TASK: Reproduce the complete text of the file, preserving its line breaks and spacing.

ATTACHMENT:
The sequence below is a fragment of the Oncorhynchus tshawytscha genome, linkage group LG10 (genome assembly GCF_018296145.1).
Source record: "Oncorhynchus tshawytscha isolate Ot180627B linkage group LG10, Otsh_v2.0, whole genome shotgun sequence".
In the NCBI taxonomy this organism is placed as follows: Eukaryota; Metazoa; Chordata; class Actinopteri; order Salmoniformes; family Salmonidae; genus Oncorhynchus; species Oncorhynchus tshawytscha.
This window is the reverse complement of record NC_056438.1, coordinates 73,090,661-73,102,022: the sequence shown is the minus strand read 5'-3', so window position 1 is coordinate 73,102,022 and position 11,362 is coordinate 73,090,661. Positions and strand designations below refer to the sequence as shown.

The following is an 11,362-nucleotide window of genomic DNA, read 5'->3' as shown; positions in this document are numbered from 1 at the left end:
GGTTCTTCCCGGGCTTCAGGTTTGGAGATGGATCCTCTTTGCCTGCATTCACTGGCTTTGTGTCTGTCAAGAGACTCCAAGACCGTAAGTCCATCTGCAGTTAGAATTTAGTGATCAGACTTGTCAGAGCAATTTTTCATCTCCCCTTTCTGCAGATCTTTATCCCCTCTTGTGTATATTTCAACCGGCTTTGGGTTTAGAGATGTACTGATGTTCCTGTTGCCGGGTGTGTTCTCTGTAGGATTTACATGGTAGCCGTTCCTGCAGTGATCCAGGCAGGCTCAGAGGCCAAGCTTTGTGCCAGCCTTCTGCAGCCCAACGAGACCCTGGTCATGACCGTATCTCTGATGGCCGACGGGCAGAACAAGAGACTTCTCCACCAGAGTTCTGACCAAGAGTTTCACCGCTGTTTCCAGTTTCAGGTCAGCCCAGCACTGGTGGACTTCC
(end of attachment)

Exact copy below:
The sequence below is a fragment of the Oncorhynchus tshawytscha genome, linkage group LG10 (genome assembly GCF_018296145.1).
Source record: "Oncorhynchus tshawytscha isolate Ot180627B linkage group LG10, Otsh_v2.0, whole genome shotgun sequence".
In the NCBI taxonomy this organism is placed as follows: Eukaryota; Metazoa; Chordata; class Actinopteri; order Salmoniformes; family Salmonidae; genus Oncorhynchus; species Oncorhynchus tshawytscha.
This window is the reverse complement of record NC_056438.1, coordinates 73,090,661-73,102,022: the sequence shown is the minus strand read 5'-3', so window position 1 is coordinate 73,102,022 and position 11,362 is coordinate 73,090,661. Positions and strand designations below refer to the sequence as shown.

The following is an 11,362-nucleotide window of genomic DNA, read 5'->3' as shown; positions in this document are numbered from 1 at the left end:
GGTTCTTCCCGGGCTTCAGGTTTGGAGATGGATCCTCTTTGCCTGCATTCACTGGCTTTGTGTCTGTCAAGAGACTCCAAGACCGTAAGTCCATCTGCAGTTAGAATTTAGTGATCAGACTTGTCAGAGCAATTTTTCATCTCCCCTTTCTGCAGATCTTTATCCCCTCTTGTGTATATTTCAACCGGCTTTGGGTTTAGAGATGTACTGATGTTCCTGTTGCCGGGTGTGTTCTCTGTAGGATTTACATGGTAGCCGTTCCTGCAGTGATCCAGGCAGGCTCAGAGGCCAAGCTTTGTGCCAGCCTTCTGCAGCCCAACGAGACCCTGGTCATGACCGTATCTCTGATGGCCGACGGGCAGAACAAGAGACTTCTCCACCAGAGTTCTGACCAAGAGTTTCACCGCTGTTTCCAGTTTCAGGTCAGCCCAGCACTGGTGGACTTCC